• Server host or address: Set to the FQDN or IP address of the external SITE-B Interface. In this example it is ‘site-b.site-b.de‘.
    • Server port: Set to the same port you have set in the server setup at SITE-B. Default is ‘1194‘.
    • : leave empty
    • : leave empty
    • : none
    • Infinitely resolve server: 🗹
    • Description: Set an appropriate description e.g. ‘Site_To_Site-SITE-A_SITE_B
  • In the ‘Cryptographic Settings‘-section:
    • Peer Certificate Authority: nothing to do here
    • Peer Certificate Revocation list: nothing to do here
    • Automatically generate a shared key: ☐ – This will display a form field in which you can paste the key from the SITE-B server configuration.

Go back to SITE-B router. If you haven’t left the window open, navigate to ‘VPN – OpenVPN‘ and select the ‘Servers‘-tab, click on the ‘Edit‘-button (the pencil) next to the server you have created earlier

SITE-B vpn openvpn server config - copy the key

  • In the ‘Cryptographic Settings‘-section:
    • Copy everything from the ‘Shared key‘-field into your clipboard

Return to SITE-A OpenVPN client configuration

SITE-A vpn openvpn client configuration

  • In the ‘Cryptographic Settings‘-section:
    • Paste the contents of your clipboard into the ‘Key‘-field
    • Encryption Algorithm: AES-256-CBC (256 bit key, 128 bit block)
    • Auth digest algorithm: RSA-SHA512 (512-bit)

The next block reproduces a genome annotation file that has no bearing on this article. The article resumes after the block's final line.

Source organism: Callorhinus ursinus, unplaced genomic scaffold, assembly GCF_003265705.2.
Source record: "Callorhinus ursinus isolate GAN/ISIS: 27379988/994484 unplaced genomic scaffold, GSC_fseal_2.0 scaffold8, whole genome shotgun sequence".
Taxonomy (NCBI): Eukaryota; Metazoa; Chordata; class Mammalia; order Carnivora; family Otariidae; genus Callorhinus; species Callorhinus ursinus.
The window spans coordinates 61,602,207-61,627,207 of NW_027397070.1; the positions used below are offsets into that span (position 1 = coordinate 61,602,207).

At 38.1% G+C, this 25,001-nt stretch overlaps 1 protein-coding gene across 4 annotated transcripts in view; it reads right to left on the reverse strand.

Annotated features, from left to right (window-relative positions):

• Hardware Crypto: No Hardware Crypto Acceleration (this is PC Engines APU specific, if you have hardware crypto – enable it)
  • In the ‘Tunnel Settings‘-section:
    • IPv4 Tunnel Network: 10.4.10.0/30
    • IPv6 Tunnel Network: leave empty
    • IPv4 Remote network(s):  10.4.2.0/24 (this is a comma separated list for all the networks you want to connect to on the server side (SITE B))
    • IPv6 Remote network(s): leave empty
    • Limit outgoing bandwidth: Set to whatever will fit your situation
    • Compression: Enabled with Adaptive Compression
    • Type-of-Service: ☐ Set the TOS IP header value of tunnel packets to match the encapsulated packet value
    • Disable IPv6: 🗹 Don’t forward IPv6 traffic
    • Don’t pull routes: ☐ Bars the server from adding routes to the client’s routing table
    • Don’t add/remove routes: ☐ Don’t add or remove routes automatically
  • In the ‘Advanced Configuration‘-section:
    • Custom options: leave empty
    • Verbosity Level: default
  • Click on ‘Save‘-button

 

Assign an interface to the OpenVPN server on SITE-B

  • Navigate to ‘Interfaces – (assign)

assign an interface

You will get a list of Interfaces which has a dropdown at the bottom end which is labeled ‘Available network ports